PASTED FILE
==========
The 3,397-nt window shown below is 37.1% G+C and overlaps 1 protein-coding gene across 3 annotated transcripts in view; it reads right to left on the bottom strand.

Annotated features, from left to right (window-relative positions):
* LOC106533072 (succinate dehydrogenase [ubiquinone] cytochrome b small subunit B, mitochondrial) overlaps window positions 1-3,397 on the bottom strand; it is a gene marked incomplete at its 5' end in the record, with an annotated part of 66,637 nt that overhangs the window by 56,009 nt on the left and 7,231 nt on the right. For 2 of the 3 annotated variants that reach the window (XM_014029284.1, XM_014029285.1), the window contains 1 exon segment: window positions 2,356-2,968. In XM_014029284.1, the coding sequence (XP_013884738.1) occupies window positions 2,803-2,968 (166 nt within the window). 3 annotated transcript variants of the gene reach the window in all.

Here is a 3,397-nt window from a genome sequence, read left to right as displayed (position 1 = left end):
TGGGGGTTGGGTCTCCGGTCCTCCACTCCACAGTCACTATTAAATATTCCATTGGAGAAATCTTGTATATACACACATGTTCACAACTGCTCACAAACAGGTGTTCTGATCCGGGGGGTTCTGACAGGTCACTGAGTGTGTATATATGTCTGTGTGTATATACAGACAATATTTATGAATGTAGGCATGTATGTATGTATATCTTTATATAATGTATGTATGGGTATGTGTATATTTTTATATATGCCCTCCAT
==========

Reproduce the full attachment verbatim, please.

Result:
The 3,397-nt window shown below is 37.1% G+C and overlaps 1 protein-coding gene across 3 annotated transcripts in view; it reads right to left on the bottom strand.

Annotated features, from left to right (window-relative positions):
* LOC106533072 (succinate dehydrogenase [ubiquinone] cytochrome b small subunit B, mitochondrial) overlaps window positions 1-3,397 on the bottom strand; it is a gene marked incomplete at its 5' end in the record, with an annotated part of 66,637 nt that overhangs the window by 56,009 nt on the left and 7,231 nt on the right. For 2 of the 3 annotated variants that reach the window (XM_014029284.1, XM_014029285.1), the window contains 1 exon segment: window positions 2,356-2,968. In XM_014029284.1, the coding sequence (XP_013884738.1) occupies window positions 2,803-2,968 (166 nt within the window). 3 annotated transcript variants of the gene reach the window in all.

Here is a 3,397-nt window from a genome sequence, read left to right as displayed (position 1 = left end):
TGGGGGTTGGGTCTCCGGTCCTCCACTCCACAGTCACTATTAAATATTCCATTGGAGAAATCTTGTATATACACACATGTTCACAACTGCTCACAAACAGGTGTTCTGATCCGGGGGGTTCTGACAGGTCACTGAGTGTGTATATATGTCTGTGTGTATATACAGACAATATTTATGAATGTAGGCATGTATGTATGTATATCTTTATATAATGTATGTATGGGTATGTGTATATTTTTATATATGCCCTCCAT